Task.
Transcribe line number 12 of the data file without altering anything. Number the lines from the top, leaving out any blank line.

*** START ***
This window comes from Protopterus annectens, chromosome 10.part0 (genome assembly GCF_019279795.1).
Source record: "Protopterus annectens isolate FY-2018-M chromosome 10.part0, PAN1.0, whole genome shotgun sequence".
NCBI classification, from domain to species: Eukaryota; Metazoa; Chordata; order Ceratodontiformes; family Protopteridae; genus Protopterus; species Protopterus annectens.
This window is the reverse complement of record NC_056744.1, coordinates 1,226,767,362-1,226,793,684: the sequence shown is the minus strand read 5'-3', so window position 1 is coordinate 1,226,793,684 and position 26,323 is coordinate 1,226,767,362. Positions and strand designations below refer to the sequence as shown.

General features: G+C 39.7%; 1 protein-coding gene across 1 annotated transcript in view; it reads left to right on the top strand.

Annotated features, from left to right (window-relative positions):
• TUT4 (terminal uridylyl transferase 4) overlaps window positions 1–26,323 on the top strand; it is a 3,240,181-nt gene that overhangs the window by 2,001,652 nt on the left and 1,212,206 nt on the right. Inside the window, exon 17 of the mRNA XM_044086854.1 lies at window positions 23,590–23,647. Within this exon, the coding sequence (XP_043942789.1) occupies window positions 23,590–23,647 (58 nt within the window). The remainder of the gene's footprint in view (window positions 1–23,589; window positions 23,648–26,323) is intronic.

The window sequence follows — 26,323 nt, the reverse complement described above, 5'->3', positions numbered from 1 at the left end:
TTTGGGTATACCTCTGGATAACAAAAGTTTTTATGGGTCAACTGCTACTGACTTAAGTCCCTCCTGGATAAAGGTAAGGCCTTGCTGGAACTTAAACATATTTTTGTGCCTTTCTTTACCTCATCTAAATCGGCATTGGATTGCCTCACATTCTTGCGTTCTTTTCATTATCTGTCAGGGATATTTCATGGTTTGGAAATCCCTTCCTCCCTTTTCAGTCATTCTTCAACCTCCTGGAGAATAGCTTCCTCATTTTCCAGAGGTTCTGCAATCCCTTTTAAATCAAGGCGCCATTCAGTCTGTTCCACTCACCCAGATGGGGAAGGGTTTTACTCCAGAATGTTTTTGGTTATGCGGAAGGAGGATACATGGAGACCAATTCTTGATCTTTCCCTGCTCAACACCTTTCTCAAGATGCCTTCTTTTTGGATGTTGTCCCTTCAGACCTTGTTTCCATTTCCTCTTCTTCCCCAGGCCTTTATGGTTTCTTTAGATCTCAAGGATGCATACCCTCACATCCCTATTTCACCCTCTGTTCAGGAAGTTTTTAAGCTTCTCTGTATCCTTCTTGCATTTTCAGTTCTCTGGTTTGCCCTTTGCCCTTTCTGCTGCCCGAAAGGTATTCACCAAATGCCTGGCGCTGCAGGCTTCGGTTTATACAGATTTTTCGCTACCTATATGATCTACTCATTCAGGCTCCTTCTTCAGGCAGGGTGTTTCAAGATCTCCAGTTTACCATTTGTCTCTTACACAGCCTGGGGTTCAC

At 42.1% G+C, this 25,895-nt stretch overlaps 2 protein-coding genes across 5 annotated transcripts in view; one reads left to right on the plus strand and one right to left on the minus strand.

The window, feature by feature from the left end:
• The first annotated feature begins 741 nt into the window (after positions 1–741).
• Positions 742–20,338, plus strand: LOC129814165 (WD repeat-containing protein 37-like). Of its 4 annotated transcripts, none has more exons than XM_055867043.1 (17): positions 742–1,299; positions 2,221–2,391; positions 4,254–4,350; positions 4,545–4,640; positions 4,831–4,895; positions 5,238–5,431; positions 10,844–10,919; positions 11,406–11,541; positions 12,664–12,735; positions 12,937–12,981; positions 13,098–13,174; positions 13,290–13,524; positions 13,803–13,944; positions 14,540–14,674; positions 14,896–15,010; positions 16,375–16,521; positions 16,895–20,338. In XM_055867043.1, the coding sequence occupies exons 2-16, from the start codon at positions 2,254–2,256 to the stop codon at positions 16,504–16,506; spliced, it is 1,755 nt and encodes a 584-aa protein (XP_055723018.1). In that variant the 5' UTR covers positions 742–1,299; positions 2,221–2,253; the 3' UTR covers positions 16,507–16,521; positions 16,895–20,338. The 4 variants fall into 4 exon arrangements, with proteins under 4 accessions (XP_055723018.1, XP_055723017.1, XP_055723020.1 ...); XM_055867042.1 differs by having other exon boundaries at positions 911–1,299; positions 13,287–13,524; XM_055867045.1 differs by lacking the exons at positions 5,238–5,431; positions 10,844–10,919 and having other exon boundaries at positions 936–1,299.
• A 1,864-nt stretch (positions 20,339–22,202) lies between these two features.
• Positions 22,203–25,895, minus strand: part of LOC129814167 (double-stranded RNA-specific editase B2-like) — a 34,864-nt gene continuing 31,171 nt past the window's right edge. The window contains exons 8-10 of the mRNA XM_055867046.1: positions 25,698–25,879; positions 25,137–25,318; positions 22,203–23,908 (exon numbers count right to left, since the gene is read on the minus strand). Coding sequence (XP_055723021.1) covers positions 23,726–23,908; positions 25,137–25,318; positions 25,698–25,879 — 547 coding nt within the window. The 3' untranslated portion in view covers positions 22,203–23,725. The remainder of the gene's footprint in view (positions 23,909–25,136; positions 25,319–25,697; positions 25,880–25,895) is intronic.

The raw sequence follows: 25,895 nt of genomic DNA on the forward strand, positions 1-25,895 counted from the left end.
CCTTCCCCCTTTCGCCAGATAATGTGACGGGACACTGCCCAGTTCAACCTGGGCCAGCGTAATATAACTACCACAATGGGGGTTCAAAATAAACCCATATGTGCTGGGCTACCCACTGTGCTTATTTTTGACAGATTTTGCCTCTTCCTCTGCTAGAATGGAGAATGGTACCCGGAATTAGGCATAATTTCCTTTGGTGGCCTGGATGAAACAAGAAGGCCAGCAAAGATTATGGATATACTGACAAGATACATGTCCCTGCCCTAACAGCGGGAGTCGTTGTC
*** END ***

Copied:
• The first annotated feature begins 741 nt into the window (after positions 1–741).